Check MOT Due Date, Status, History
Cars over three years old must by law pass a yearly MOT test to show they are roadworthy. Even if you have your car serviced and maintained regularly and the vehicle is in perfect condition, the law states that you still need to ensure it passes its annual MOT.
The name MOT stands for Ministry of Transport, a now defunct government ministry that first introduced the vehicle safety test in 1960. The test was initially introduced as a basic safety test for a vehicle that turned 10 years old. To increase safety, this was gradually reduced to the current 3-year ruling. When introduced, the test focused on a car’s brakes, steering and lights, yet over the past few decades the test has evolved into a comprehensive minimum safety test, covering over twenty separate areas of every vehicle checked.
The MOT is a mandatory requirement for vehicles older than 3 years under the UK Ministry of Transportation law . Without this MOT ‘pass’ certificate, it is impossible to renew or obtain the vehicle’s road tax. In addition, it also invalidates the motor insurance cover on your vehicle . importantly, the annual MOT Test is designed to ensure that your vehicle is safe and roadworthy. However, more importantly, this mandateaims to protect vehicle owners and other road users. This thereby becomes a driver’s responsibility to ensure that their vehicle has an MOT test every 12 months with any additional maintenance or repairs - so that it passes.
What is your Vehicle’s MoT Status and History?
Whether you are considering buying a used vehicle and want to check on its history or you simply want to confirm on the expiry date on your current MOT. The status and history of the car’s MOT in an integral part of the vehicle’s maintenance cycle. This information provides valuable insight to how the car has been maintained throughout its current and previous ownership.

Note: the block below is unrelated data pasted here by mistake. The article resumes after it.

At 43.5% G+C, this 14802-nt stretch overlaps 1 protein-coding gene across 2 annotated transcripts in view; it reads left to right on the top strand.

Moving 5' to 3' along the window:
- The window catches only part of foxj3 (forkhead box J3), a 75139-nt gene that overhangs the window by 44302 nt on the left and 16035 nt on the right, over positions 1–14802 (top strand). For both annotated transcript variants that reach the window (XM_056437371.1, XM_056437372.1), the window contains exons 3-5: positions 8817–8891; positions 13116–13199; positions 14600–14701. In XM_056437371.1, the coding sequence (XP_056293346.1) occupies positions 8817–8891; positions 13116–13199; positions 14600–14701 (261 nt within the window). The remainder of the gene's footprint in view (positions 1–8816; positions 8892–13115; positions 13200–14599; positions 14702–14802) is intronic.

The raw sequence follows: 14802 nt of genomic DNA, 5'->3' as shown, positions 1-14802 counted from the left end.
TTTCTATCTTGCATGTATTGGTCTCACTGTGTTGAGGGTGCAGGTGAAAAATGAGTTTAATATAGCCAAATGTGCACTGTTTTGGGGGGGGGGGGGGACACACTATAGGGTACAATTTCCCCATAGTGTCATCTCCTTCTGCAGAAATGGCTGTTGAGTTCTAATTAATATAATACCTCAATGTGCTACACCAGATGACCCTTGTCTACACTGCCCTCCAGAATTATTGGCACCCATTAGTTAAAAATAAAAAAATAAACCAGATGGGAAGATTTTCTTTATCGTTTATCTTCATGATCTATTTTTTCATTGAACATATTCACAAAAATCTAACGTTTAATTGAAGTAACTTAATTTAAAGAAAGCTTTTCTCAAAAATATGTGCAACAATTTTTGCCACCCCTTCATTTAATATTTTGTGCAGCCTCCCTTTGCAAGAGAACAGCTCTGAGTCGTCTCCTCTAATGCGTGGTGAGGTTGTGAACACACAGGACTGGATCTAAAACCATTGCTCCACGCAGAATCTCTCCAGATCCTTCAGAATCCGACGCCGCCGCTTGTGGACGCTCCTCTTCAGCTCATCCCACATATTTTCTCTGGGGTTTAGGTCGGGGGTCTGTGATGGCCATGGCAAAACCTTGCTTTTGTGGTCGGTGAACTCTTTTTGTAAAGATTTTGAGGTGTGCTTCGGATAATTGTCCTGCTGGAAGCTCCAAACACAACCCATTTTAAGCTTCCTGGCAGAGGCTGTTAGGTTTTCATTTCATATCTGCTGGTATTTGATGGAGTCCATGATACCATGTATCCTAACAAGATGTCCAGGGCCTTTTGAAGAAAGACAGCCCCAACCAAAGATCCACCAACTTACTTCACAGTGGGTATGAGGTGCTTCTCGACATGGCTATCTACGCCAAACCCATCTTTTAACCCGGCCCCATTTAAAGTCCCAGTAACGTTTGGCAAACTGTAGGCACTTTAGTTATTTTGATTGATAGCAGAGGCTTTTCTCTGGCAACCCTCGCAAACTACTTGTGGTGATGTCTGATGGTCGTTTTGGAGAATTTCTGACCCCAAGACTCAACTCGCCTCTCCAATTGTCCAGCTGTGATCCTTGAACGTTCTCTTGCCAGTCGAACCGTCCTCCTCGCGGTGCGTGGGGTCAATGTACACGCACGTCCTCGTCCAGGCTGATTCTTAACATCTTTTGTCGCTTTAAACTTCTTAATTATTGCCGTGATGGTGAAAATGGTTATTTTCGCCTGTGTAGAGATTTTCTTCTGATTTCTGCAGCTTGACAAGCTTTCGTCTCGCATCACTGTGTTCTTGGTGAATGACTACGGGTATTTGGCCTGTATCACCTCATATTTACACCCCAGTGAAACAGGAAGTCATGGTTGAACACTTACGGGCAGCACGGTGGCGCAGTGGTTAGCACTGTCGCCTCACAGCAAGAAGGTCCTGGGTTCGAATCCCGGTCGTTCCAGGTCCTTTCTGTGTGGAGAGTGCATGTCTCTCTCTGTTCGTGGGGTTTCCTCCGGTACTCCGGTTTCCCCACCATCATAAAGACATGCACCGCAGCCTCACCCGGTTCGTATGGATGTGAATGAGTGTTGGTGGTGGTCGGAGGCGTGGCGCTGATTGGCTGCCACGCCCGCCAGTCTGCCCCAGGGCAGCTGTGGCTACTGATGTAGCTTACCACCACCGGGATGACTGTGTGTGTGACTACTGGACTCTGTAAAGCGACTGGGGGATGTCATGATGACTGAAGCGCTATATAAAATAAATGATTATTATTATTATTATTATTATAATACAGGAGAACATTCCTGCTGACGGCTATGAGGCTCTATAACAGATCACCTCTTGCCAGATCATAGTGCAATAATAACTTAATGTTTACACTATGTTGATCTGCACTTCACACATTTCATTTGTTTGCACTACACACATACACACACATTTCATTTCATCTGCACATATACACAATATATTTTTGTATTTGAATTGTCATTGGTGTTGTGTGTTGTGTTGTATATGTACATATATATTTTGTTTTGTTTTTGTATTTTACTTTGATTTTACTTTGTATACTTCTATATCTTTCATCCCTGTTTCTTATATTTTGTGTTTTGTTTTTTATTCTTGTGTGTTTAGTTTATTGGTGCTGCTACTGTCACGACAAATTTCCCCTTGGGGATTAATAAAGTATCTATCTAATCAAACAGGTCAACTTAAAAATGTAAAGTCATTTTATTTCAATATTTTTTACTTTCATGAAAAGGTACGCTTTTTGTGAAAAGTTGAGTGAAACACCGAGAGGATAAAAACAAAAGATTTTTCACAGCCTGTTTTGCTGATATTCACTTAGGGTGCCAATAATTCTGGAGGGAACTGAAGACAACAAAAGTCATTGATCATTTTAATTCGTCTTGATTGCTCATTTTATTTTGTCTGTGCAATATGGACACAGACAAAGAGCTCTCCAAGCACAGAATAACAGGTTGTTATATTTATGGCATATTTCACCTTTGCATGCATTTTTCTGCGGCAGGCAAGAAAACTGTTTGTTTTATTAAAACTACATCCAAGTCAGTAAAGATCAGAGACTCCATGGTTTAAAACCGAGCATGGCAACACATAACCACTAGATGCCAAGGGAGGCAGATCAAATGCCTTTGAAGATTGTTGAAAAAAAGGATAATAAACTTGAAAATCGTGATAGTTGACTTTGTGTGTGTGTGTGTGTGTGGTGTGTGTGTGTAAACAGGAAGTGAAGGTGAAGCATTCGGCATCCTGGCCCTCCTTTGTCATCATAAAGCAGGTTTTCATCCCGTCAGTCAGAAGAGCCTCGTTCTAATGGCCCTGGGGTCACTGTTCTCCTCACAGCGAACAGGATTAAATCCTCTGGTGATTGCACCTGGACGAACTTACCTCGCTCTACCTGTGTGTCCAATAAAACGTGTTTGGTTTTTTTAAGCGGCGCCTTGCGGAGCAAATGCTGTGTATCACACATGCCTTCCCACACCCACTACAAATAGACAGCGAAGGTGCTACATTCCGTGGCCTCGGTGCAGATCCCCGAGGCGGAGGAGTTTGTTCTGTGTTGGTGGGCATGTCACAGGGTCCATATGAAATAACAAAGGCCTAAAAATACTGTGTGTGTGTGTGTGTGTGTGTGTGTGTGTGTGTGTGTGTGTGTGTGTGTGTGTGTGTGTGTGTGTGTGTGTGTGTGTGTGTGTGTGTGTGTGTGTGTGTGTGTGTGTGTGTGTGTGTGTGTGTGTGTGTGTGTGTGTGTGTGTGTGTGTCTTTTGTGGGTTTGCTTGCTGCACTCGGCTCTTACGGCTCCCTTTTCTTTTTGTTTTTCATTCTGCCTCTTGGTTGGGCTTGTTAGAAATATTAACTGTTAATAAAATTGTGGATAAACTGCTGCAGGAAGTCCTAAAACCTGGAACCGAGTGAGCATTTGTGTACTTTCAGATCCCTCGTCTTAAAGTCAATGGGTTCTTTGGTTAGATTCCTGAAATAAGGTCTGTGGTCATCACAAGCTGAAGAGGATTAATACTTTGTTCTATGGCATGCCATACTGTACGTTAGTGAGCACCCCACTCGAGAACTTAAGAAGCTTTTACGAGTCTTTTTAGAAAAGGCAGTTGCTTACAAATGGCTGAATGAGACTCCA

A new website by the government lets user’s search MOT status and history of your vehicle plus other details for free. A vehicle can be searched by make and model or registration number. Some additional information available on your vehicle are:
- MOT test date
- Recorded mileage
- Previous MOT test results
- Current MOT status
- MOT due date
- Refusal notes
- Advisory notes
- Current road tax status
- Road tax renewal date
This information could prove crucial while deciding to buy a used vehicle. Additionally, this service will be useful for MOT testers and their customers when checking MOT expiry dates. One of the pain points for testers is customers who bring in their vehicles too early. The frustration for the tester is to turn the customer away, but not before leaving him to abort the test and log off. If a person is importing a vehicle , then there are some other sets of rules that needs to be followed.
Booking an MOT
In order to successfully complete your vehicle’s MOT test, you must use the services of an approved MOT test centre. Timing is crucial, and it’s advisable to book your test more than a month before the MOT's due. Remember that only centres showing the blue sign with 3 white triangles are authorised to carry out your MOT. Additionally, there are various authorised test centres that allow you to book a test online. Just remember that you will need the following details for a successful booking:
- The vehicle registration number
- The last four digits of the chassis number
- A debit or credit card while making the online payment